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How Regenstrief’s Privacy-Preserving EHR Linkage Fuels Clinical Research

NIH is leveraging Regenstrief’s privacy-preserving record linkage (PPRL) technology for COVID-19 clinical research.

Regenstrief Institute supports privacy-preserving record linkage (PPRL), which protects patients’ identities while allowing researchers to access health data from EHRs and other sources for clinical research.

“The data in the healthcare space can be fragmented,” Umberto Tachinardi, MD, MSc, chief information officer and interim president and CEO for Regenstrief Institute, told EHRIntelligence in an interview.

Connecting healthcare data in an identified way requires patient consent, which is a complex, costly, and lengthy process, he explained.

“In cases that we need a lot of data for a lot of people very fast, the only way to do that is connecting data without using the person identifiers,” Tachinardi said. “That's where the privacy preserving record linkage comes into play, because none of the true identifiers are used to identify a person.”

PPRL, developed in partnership with Datavant and Indiana Clinical and Translational Sciences Institute (CTSI), leverages technology that produces unique sets of de-identified tokens that are used to match patients. The tokens contain no relationship with true identifiers, and they cannot be used to reproduce those identifiers.

The National Institutes of Health (NIH) recently extended its relationship with Regenstrief Institute as the Linkage Honest Broker (LHB) for the National COVID-19 Cohort Collaborative (N3C), a national effort to gather EHR data to help scientists understand COVID-19.

The N3C has a unique model where NIH holds data in a centralized FedRAMP platform, and Regenstrief holds de-identified tokens corresponding to the patient data and connects up tokens originating from disparate data contributors.

Tachinardi, who serves as the N3C Linkage Honest Broker (LHB) director, explained that N3C is combining data from tests, viral variants, mortality, and vaccinations with EHR data using PPRL.

He noted that when sites contribute EHR data for their patients, they can define what kind of linkage they agree to. For instance, they could choose to permit linkages to mortality data, but not viral variant data.

Regenstrief plans to incorporate claims data from the Center of Medicare and Medicaid Services (CMS) upon approval by the National Institute of Health (NIH) National Center for  Advancing Translational Sciences (NCATS) and CMS into the N3C data enclave as well, which Tachinardi said will have major value for clinical research.

“The claims contain some redundancy with data that we obtain from EHR systems, but they can have additional information,” he explained. “For instance, we will have a lengthier vision of the patient medical history.”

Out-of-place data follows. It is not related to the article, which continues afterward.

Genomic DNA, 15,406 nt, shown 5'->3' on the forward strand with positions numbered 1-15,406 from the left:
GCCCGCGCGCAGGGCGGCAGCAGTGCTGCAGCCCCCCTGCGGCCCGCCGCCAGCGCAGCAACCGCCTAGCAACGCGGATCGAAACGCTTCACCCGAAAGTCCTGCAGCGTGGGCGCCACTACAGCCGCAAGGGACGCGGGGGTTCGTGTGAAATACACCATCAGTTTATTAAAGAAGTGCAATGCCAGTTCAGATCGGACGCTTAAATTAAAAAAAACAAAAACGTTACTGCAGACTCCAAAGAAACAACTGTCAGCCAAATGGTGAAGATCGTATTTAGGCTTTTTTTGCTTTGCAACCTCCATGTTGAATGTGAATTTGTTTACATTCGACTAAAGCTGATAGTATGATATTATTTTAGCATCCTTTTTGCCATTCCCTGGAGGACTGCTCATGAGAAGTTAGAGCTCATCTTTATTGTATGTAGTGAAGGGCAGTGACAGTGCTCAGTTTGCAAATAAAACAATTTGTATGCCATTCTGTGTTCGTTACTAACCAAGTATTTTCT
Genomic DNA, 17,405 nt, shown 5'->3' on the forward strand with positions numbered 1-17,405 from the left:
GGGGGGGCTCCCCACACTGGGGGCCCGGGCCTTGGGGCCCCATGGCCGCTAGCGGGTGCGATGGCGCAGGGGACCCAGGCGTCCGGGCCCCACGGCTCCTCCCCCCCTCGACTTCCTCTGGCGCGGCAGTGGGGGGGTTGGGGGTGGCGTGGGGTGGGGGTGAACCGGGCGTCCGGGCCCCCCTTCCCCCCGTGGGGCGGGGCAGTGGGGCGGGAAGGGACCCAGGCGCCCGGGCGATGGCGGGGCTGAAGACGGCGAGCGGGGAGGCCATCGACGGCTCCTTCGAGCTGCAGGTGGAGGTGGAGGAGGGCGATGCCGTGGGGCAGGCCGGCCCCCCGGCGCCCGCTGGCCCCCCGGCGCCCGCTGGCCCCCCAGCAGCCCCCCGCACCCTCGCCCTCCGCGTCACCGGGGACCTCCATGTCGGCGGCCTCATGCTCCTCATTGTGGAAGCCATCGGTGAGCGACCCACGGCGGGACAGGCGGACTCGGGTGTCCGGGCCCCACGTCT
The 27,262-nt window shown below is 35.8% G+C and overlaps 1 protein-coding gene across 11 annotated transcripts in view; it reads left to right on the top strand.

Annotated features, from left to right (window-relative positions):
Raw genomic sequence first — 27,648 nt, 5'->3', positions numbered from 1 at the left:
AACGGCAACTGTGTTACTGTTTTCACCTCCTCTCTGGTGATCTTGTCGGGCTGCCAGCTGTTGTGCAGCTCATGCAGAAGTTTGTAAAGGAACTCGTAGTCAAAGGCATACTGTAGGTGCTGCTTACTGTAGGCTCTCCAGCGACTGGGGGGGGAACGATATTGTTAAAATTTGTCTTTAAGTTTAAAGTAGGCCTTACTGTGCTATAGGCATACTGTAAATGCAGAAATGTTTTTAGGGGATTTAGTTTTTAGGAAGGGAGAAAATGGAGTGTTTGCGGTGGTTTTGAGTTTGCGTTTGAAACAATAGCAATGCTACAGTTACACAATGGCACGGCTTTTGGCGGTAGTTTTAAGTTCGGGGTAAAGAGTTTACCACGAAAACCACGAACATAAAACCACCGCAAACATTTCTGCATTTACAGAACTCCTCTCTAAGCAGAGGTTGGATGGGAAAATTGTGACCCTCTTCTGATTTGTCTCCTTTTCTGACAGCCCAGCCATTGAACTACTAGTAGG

Regenstrief will be able to track information from providers that are not part of the network, as the claims information will include data from all services, Tachinardi elaborated.

“If a patient is seen in systems that contribute data to N3C, but also in systems that do not contribute data, we will see data for both,” he said. “That's going to be extremely useful in learning more details about the medical history and the medical conditions for each patient.”

Tachinardi also noted that incorporating CMS claims data will provide more complete medication information.

“If the patients are also covered by the Medicaid program, we may have some information about prescriptions paid by their claims,” he said.

Tachinardi noted that Regenstrief wants to build an evaluation platform to make sure that patient matching using this technology is accurate and is not adding biases to the data.

Underserved populations may have, for instance, names that are not easy to spell, he noted.

“The spelling of the name is one of the contributors to the tokens that are generated to produce the PPRL, so those people may be negatively affected if we don't introduce certain improvements in the algorithm,” he explained.

Inaccuracy of demographic information may also affect patient matching because the tokens are generated out of those identifiers, Tachinardi added.

Regenstrief is working to ensure changes to demographic information can be properly detected.

“We will not fix anything, but as long as we can detect, we can improve the matching to not carry forward biases that are added by our process,” he said. “Of course, we cannot improve the data beyond what was originally captured, but we can make sure that we are not adding more inconsistencies in the data moving forward.”

The contract between Regenstrief and NIH, initially worth more than $2.3 million over the first year, allows for expansion of the data linkage based on future needs of the NIH and the National Center for Advancing Translational Sciences, which could include the use of PPRL to create databases for other conditions.

“While we are focusing primarily on COVID specific, there are no limitations in the architecture of the platform to stop there,” Tachinardi said. “We can easily adjust it to other conditions.”

An additional section of the agreement could increase the funding up to its pre-approved ceiling of $15 million for the first two years, Regenstrief officials noted.

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